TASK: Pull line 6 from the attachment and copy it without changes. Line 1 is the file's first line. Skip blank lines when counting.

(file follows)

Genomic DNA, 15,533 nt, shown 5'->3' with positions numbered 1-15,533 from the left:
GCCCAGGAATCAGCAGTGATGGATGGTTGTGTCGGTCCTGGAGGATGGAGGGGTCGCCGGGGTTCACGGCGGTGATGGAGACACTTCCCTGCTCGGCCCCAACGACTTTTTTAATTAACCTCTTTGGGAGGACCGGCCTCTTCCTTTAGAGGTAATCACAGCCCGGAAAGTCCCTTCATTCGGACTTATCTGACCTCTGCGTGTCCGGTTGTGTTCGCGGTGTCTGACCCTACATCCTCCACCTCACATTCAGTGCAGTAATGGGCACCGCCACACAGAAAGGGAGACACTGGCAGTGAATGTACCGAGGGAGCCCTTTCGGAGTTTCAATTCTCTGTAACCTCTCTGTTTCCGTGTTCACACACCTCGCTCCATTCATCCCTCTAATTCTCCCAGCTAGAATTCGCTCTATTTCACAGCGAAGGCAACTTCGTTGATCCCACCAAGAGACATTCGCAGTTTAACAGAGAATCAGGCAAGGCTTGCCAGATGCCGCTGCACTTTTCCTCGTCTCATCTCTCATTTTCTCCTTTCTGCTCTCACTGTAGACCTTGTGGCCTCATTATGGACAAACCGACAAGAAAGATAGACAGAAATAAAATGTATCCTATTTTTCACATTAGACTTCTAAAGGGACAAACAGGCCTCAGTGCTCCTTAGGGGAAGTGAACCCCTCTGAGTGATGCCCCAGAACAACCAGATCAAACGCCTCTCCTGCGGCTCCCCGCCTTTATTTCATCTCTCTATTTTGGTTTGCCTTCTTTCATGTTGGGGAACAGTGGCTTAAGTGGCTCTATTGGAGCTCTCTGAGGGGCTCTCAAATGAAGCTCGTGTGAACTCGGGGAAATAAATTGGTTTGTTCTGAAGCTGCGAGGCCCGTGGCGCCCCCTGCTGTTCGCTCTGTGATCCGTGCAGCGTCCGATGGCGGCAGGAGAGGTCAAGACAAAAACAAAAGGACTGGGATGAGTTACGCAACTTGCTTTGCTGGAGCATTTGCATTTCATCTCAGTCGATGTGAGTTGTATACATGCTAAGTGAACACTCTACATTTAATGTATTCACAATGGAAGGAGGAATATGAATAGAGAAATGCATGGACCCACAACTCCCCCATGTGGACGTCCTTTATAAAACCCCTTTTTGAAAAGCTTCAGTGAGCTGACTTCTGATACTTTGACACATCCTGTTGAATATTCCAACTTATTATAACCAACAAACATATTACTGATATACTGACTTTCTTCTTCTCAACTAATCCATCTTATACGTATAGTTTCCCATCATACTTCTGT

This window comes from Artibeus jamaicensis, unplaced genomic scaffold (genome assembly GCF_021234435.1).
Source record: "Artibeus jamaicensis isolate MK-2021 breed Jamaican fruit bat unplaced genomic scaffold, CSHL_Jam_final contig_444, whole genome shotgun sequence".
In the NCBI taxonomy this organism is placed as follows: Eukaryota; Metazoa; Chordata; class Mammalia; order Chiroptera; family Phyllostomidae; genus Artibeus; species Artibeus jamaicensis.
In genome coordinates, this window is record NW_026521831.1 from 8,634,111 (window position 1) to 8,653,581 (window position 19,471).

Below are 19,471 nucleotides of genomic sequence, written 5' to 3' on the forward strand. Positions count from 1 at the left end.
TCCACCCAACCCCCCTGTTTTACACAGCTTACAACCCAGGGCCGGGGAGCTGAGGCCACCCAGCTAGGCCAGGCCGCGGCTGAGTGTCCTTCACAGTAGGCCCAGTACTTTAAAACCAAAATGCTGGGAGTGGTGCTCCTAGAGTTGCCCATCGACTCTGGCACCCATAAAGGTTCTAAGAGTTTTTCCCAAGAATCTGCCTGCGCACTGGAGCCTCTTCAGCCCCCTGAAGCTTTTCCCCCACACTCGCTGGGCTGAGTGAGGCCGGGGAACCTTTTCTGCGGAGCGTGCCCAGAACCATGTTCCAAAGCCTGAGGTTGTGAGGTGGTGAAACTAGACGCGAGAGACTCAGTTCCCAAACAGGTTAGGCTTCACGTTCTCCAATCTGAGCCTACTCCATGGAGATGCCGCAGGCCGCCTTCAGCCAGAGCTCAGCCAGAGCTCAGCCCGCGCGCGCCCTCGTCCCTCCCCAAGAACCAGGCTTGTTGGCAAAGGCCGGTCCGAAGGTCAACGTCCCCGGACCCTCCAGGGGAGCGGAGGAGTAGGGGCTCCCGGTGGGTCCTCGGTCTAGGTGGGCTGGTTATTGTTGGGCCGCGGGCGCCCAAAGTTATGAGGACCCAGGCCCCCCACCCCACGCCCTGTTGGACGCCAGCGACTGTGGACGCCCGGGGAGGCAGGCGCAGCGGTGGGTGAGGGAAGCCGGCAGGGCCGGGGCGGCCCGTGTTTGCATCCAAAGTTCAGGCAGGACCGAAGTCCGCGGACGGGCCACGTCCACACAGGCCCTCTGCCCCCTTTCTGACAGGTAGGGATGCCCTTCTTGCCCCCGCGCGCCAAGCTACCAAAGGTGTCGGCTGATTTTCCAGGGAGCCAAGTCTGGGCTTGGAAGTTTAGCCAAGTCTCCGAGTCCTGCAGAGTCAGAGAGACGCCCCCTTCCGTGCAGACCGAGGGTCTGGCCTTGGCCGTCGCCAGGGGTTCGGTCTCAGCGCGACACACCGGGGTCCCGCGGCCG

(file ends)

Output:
In genome coordinates, this window is record NW_026521831.1 from 8,634,111 (window position 1) to 8,653,581 (window position 19,471).